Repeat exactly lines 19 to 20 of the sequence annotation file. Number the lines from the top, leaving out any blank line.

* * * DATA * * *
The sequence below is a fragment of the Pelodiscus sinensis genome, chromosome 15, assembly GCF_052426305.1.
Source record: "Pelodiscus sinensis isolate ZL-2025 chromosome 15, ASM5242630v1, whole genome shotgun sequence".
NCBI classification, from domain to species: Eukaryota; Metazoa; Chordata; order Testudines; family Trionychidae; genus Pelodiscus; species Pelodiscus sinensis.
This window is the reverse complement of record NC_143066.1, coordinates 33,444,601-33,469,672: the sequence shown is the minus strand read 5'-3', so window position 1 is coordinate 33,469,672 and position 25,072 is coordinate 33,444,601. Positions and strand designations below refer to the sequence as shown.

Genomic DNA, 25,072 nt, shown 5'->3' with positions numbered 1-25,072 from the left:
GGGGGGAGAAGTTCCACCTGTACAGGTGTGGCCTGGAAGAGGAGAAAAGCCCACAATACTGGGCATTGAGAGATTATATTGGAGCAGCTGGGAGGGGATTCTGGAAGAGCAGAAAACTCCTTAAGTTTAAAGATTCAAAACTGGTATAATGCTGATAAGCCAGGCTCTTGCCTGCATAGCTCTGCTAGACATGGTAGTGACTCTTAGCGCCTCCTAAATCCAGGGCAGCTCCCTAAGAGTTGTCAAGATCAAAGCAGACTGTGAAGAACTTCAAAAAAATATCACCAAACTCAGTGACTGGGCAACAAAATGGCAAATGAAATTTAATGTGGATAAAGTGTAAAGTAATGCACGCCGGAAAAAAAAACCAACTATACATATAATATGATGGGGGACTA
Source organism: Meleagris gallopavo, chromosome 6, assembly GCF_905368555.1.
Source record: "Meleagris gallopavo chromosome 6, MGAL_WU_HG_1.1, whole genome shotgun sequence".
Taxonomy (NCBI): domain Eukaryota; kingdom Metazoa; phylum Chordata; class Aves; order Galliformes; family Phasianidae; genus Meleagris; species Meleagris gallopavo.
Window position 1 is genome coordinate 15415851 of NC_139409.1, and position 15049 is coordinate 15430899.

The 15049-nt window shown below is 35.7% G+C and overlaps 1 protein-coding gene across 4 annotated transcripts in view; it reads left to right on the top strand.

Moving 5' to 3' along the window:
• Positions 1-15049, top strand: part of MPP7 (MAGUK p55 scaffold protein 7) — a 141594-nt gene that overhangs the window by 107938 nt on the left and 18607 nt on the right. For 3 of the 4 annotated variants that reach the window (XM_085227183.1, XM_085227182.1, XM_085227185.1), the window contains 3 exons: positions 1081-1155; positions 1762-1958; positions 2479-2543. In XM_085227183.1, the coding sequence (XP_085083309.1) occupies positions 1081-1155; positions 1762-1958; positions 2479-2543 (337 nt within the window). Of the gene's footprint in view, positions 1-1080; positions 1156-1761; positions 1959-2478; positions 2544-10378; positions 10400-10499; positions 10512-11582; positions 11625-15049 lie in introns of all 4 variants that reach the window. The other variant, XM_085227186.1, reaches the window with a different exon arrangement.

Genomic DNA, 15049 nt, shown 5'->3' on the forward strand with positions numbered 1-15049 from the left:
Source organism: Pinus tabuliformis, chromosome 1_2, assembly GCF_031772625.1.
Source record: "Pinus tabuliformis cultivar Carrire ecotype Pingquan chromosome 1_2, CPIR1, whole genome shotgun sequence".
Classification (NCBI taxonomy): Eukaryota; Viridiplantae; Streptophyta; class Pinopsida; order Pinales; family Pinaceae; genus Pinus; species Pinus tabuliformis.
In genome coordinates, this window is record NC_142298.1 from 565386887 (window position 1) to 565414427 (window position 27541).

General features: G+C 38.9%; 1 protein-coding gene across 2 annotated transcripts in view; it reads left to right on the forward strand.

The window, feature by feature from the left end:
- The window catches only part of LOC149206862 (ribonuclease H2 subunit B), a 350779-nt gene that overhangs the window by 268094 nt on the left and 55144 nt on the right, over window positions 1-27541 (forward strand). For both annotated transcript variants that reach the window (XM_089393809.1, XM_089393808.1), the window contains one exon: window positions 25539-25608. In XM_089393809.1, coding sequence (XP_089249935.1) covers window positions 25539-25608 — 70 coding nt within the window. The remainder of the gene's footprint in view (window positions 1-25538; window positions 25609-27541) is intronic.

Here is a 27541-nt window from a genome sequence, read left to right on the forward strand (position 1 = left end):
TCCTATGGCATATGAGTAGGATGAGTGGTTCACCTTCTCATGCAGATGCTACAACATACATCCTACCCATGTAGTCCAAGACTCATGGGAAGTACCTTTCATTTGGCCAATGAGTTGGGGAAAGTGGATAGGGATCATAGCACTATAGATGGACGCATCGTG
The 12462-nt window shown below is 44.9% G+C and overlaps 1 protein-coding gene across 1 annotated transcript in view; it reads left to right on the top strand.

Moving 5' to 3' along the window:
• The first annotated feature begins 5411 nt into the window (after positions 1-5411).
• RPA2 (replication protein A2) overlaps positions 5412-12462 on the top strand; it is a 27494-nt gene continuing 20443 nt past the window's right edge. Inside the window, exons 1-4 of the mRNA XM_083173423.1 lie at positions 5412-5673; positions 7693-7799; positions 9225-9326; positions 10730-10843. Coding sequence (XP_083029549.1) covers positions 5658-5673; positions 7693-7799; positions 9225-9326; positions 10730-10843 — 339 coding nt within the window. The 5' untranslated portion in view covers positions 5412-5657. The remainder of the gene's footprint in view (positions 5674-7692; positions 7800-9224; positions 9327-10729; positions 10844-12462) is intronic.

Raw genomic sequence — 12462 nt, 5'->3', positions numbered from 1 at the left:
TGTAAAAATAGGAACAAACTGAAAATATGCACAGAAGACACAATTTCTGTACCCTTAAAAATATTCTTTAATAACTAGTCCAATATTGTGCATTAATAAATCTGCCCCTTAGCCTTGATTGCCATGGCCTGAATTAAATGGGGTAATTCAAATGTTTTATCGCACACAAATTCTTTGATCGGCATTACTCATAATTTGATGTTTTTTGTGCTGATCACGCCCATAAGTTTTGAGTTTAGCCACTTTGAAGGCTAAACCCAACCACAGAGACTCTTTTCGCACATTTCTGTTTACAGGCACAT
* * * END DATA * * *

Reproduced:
General features: G+C 38.9%; 1 protein-coding gene across 2 annotated transcripts in view; it reads left to right on the forward strand.

The window, feature by feature from the left end: